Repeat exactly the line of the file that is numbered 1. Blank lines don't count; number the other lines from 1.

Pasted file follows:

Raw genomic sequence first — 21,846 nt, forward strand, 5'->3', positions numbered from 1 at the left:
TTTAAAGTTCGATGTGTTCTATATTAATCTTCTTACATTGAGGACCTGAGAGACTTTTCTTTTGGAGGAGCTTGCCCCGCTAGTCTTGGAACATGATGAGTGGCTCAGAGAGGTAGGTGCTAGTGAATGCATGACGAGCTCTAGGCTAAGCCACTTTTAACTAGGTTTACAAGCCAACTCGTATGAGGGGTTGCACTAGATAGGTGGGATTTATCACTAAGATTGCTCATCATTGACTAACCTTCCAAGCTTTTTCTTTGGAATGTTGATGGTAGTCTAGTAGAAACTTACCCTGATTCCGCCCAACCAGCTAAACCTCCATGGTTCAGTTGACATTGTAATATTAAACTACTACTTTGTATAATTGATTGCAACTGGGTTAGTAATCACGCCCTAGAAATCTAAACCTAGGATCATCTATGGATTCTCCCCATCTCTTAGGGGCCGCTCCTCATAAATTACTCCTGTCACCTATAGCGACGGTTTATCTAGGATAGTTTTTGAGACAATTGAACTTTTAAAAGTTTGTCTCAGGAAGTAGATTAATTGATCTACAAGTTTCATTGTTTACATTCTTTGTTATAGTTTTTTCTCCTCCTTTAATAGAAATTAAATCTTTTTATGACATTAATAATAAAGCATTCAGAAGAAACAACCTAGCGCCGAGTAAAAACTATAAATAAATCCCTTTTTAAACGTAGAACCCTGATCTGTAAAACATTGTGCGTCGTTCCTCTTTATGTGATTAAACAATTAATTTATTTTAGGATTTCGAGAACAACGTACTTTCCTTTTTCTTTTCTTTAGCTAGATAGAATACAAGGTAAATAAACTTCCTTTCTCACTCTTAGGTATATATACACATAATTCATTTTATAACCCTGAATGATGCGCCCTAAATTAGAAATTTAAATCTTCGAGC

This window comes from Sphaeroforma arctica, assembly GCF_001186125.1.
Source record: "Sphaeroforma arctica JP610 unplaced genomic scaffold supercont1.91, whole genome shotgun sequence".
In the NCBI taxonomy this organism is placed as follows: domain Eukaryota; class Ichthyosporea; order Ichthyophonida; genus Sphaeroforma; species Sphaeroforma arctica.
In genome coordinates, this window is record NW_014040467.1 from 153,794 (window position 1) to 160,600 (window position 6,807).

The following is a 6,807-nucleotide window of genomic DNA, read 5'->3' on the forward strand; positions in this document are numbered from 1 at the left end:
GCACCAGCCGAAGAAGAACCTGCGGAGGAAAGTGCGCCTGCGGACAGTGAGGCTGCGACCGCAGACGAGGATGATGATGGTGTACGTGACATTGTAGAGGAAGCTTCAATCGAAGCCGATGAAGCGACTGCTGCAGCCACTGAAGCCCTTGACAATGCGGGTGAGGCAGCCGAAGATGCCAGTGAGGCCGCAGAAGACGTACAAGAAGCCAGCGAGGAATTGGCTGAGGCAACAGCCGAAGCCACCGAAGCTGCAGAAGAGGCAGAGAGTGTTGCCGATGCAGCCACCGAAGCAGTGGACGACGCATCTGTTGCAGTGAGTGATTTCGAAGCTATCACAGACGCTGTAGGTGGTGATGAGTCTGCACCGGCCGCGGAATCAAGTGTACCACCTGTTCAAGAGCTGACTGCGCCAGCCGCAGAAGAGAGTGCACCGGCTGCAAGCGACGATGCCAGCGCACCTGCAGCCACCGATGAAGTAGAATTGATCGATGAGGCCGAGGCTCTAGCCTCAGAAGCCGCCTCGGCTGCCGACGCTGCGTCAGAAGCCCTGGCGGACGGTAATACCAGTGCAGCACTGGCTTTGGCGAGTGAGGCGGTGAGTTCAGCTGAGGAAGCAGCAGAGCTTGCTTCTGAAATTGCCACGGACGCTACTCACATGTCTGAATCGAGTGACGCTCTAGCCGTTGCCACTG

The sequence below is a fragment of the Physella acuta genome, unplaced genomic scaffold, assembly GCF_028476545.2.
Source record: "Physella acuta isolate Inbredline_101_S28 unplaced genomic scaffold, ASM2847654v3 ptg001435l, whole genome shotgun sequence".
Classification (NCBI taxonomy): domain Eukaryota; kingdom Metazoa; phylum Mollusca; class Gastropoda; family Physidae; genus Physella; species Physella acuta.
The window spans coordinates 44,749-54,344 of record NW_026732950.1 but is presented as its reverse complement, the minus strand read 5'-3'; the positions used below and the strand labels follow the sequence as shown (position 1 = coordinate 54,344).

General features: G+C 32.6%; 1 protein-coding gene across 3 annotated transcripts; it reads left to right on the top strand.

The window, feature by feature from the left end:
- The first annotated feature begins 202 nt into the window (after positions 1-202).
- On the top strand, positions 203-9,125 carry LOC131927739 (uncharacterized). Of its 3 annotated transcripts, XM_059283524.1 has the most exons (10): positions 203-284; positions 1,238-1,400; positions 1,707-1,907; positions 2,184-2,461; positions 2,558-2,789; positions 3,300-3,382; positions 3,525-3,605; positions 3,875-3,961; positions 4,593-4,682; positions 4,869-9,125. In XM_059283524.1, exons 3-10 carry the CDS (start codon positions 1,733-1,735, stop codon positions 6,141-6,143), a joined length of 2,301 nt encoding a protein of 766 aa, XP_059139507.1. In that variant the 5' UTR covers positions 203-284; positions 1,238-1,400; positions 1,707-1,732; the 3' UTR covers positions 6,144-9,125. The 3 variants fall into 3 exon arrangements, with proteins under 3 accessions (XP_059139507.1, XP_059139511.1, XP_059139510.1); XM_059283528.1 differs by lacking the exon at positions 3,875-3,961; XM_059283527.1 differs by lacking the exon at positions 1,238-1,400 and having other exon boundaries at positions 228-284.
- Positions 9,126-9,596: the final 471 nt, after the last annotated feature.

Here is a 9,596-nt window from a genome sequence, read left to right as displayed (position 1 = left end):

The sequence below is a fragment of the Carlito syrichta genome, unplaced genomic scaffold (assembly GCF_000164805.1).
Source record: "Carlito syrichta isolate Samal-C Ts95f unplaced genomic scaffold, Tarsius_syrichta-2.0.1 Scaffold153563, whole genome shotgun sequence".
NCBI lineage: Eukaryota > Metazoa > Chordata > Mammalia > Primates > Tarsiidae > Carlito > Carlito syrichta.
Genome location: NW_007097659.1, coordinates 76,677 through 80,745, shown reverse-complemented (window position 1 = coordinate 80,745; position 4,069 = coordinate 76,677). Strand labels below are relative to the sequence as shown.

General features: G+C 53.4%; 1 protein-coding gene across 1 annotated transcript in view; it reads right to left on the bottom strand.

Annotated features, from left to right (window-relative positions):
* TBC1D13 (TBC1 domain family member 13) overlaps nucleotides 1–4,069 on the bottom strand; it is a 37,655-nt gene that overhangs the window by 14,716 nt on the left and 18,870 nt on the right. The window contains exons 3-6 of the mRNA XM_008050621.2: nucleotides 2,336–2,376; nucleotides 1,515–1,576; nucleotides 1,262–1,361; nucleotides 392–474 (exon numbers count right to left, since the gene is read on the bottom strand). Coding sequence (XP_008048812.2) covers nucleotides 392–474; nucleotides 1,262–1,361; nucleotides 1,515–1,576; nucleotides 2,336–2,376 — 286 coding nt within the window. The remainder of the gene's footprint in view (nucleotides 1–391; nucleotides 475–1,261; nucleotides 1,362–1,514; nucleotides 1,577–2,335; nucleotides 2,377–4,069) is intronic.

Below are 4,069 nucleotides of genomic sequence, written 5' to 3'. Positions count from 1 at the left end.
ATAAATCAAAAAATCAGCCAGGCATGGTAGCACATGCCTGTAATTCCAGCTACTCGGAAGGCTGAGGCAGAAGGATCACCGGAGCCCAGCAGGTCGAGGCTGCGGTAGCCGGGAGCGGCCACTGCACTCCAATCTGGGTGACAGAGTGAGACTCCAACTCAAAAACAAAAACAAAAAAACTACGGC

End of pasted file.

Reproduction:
Raw genomic sequence first — 21,846 nt, forward strand, 5'->3', positions numbered from 1 at the left: